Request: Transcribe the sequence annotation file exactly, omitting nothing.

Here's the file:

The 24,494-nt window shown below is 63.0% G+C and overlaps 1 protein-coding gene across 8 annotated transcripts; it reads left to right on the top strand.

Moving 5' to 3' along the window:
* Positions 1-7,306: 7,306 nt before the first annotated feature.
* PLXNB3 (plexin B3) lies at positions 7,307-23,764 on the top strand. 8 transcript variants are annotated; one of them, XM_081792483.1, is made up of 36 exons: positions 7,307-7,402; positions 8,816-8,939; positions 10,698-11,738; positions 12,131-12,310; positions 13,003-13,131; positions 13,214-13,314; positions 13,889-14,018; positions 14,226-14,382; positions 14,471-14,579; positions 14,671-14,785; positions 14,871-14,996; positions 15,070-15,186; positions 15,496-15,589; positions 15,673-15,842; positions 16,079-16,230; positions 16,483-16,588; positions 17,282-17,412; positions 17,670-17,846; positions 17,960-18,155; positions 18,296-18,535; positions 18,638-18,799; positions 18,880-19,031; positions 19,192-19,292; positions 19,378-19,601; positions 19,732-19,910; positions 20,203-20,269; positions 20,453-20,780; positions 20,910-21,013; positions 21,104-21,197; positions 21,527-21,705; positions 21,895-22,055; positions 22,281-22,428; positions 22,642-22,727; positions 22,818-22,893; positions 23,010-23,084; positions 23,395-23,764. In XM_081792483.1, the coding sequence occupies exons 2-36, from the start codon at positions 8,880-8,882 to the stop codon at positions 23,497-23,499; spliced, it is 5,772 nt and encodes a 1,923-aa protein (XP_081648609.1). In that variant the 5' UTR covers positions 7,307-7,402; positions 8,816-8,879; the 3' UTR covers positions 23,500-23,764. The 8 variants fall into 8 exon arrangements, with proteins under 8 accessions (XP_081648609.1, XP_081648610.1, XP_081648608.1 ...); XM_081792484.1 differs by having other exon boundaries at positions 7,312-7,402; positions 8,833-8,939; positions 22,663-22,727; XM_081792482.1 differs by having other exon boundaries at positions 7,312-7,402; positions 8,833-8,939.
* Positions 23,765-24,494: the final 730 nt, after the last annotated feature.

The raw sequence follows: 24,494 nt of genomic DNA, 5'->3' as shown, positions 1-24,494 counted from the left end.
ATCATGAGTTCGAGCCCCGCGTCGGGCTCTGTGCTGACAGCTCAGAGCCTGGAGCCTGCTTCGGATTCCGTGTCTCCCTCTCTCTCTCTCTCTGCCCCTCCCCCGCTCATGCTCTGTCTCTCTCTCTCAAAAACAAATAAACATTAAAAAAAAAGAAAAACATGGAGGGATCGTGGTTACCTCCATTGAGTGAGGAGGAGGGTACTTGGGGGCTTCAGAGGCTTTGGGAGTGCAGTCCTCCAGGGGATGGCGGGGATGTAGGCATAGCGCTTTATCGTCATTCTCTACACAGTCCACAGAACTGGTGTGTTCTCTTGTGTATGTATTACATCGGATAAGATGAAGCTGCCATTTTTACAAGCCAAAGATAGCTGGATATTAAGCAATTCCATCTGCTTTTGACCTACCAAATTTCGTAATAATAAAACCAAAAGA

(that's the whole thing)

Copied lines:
The 24,494-nt window shown below is 63.0% G+C and overlaps 1 protein-coding gene across 8 annotated transcripts; it reads left to right on the top strand.

Moving 5' to 3' along the window:
* Positions 1-7,306: 7,306 nt before the first annotated feature.
* PLXNB3 (plexin B3) lies at positions 7,307-23,764 on the top strand. 8 transcript variants are annotated; one of them, XM_081792483.1, is made up of 36 exons: positions 7,307-7,402; positions 8,816-8,939; positions 10,698-11,738; positions 12,131-12,310; positions 13,003-13,131; positions 13,214-13,314; positions 13,889-14,018; positions 14,226-14,382; positions 14,471-14,579; positions 14,671-14,785; positions 14,871-14,996; positions 15,070-15,186; positions 15,496-15,589; positions 15,673-15,842; positions 16,079-16,230; positions 16,483-16,588; positions 17,282-17,412; positions 17,670-17,846; positions 17,960-18,155; positions 18,296-18,535; positions 18,638-18,799; positions 18,880-19,031; positions 19,192-19,292; positions 19,378-19,601; positions 19,732-19,910; positions 20,203-20,269; positions 20,453-20,780; positions 20,910-21,013; positions 21,104-21,197; positions 21,527-21,705; positions 21,895-22,055; positions 22,281-22,428; positions 22,642-22,727; positions 22,818-22,893; positions 23,010-23,084; positions 23,395-23,764. In XM_081792483.1, the coding sequence occupies exons 2-36, from the start codon at positions 8,880-8,882 to the stop codon at positions 23,497-23,499; spliced, it is 5,772 nt and encodes a 1,923-aa protein (XP_081648609.1). In that variant the 5' UTR covers positions 7,307-7,402; positions 8,816-8,879; the 3' UTR covers positions 23,500-23,764. The 8 variants fall into 8 exon arrangements, with proteins under 8 accessions (XP_081648609.1, XP_081648610.1, XP_081648608.1 ...); XM_081792484.1 differs by having other exon boundaries at positions 7,312-7,402; positions 8,833-8,939; positions 22,663-22,727; XM_081792482.1 differs by having other exon boundaries at positions 7,312-7,402; positions 8,833-8,939.
* Positions 23,765-24,494: the final 730 nt, after the last annotated feature.

The raw sequence follows: 24,494 nt of genomic DNA, 5'->3' as shown, positions 1-24,494 counted from the left end.
ATCATGAGTTCGAGCCCCGCGTCGGGCTCTGTGCTGACAGCTCAGAGCCTGGAGCCTGCTTCGGATTCCGTGTCTCCCTCTCTCTCTCTCTCTGCCCCTCCCCCGCTCATGCTCTGTCTCTCTCTCTCAAAAACAAATAAACATTAAAAAAAAAGAAAAACATGGAGGGATCGTGGTTACCTCCATTGAGTGAGGAGGAGGGTACTTGGGGGCTTCAGAGGCTTTGGGAGTGCAGTCCTCCAGGGGATGGCGGGGATGTAGGCATAGCGCTTTATCGTCATTCTCTACACAGTCCACAGAACTGGTGTGTTCTCTTGTGTATGTATTACATCGGATAAGATGAAGCTGCCATTTTTACAAGCCAAAGATAGCTGGATATTAAGCAATTCCATCTGCTTTTGACCTACCAAATTTCGTAATAATAAAACCAAAAGA